And Sami, great point about the employers’ perspective. I, too, have heard how hard “good talent” is to come by. But, notably, companies like Google, Facebook, and Apple (the cliche examples, I know), don’t seem to have much of a problem. They recognize what todays workers are looking for in a job— it’s more than just the illusion of security, and more than just a paycheck. Education must adapt, as you said, but so too do employers…

  • This generation refuses to think in terms of OR.  Profit OR do gooding. Job that pays well OR job I love.  Instead we think in ANDS.  Profit AND doing good.  Job that pays well AND job I love.  Since these things are not yet the norm, I think this generation seeks to make it the norm.

    We say forget single bottom line, forget double bottom line.  We want triple bottom line.

    We say forget just a good paying job OR just one that I love. I want a job I love, that pays me well…oh AND I also want to work from abroad (or from a ski town, or from a coffee shop in NYC).

    Why? Because we believe we can and life is too short to not work towards that.

  • Good article. I’m glad someone put my rambling thoughts into a coherent article.

  • BY Peter Lindfield

    ON January 5, 2012 02:59 PM

    This is a sign of hope for the planet. Some of us from generations past will look wistfully at what might have been. Excellent article.

  • BY Stormy Sweitzer

    ON January 5, 2012 05:34 PM

    Danny, you are so right.  I found myself inspired to go to business school several years ago after a decade in the nonprofit sector and hearing a radio interview with Gifford Pinchot that brought the ideas of responsible business and social impact together in a way that rang true for me.  A love of creating, an innate desire to make a difference, and lack of job options doing what I wanted to do prompted me to start my own businesses.

    Now, with business skills in tow and a handful of entrepreneurial endeavors under my belt, I also work with social entrepreneurs and enterprise-minded nonprofit organizations that need the business creation support you described.

    There’s no shortage of passion or desire…just the need for the right tools for both willing and reluctant entre- (and intra-) preneurs. 

    Great article!

  • BY Ramsey Ford

    ON January 5, 2012 08:17 PM

    Nice Article! I have an underling reluctance to celebrate social entrepreneurs—mainly because they seem so celebrated already—but your reflection on the forces that create these entrepreneurs was refreshing. Takes the mantle off the individual and places it on social/business structures.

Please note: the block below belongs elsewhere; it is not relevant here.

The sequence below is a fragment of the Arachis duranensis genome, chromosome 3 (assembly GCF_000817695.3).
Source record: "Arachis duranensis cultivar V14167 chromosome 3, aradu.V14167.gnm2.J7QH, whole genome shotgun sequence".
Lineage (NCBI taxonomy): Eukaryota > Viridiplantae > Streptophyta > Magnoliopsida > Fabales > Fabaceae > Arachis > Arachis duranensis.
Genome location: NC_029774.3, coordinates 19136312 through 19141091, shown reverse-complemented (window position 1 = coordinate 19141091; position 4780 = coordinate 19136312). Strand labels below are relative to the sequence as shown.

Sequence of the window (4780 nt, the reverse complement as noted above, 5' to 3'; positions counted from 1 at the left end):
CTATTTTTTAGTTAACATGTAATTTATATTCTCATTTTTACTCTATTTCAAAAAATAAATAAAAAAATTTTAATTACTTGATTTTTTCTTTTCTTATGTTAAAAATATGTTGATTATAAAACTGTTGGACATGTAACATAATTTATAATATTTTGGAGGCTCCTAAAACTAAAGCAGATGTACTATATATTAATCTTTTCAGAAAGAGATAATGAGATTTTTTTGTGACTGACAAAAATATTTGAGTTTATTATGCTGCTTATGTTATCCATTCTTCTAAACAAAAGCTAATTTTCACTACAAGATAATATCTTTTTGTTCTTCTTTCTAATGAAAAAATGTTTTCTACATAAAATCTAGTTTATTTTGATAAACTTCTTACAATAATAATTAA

• BY Niklos Salontay

    ON January 5, 2012 08:21 PM

    Thanks Danny, the product we’re building is called Flare Code and we’re launching into beta next week. I’d love to invite you to test it out.

    I just finished up my BSJ at the Ohio University and even over the course of my education the field has shifted dramatically. The jSchool there (partially at our urging) is now encouraging students to take up entrepreneurship and actively seek solutions to the industry’s problems. There are even plans to turn their old building into a sort of incubation center, but due to budget issues I don’t know when that’ll happen.

  • BY Danny Alexander

    ON January 6, 2012 07:39 AM

    Thanks, Matt and Peter. Appreciate the kind words.

    And Ramsey, I share your reluctance to celebrate social entrepreneurs, but while there’s plenty to be skeptical and critical of, it’s a powerful force and worthy of thinking about the underlying causes…

  • Kathi Wall's avatar

    BY Kathi Wall

    ON March 27, 2012 03:44 AM

    Thank you for this article. I have been a social entrepreneur most of my professional life, so I find it refreshing that you should self-identify as “The Entrepreneurial Generation” and lead a band of merry entrepreneurs and would-be entrepreneurs driven by a variety of reasons. And good for you for teaching others.

    The world and its businesses need all the help it/they can get—- that will come from people such as yourself .... air pollution in Europe, obesity in America, clean water and sanitation standards throughout .... these all need our attention, searching for solutions (sustainable of course).. Find the answers

    Technology gives us more flexibility that ever before .... even to reluctant entrepreneurs .... celebrate that. I want to encourage you to not be discouraged at a world that was not prepared for all you have to offer ... humans are an annoying lot.

    I’m approaching 70 now, a mother and grandmother ..... been creating new stuff all my life. Retrospect is the final wisdom .. looking back, we have made progress ... you will, too. ;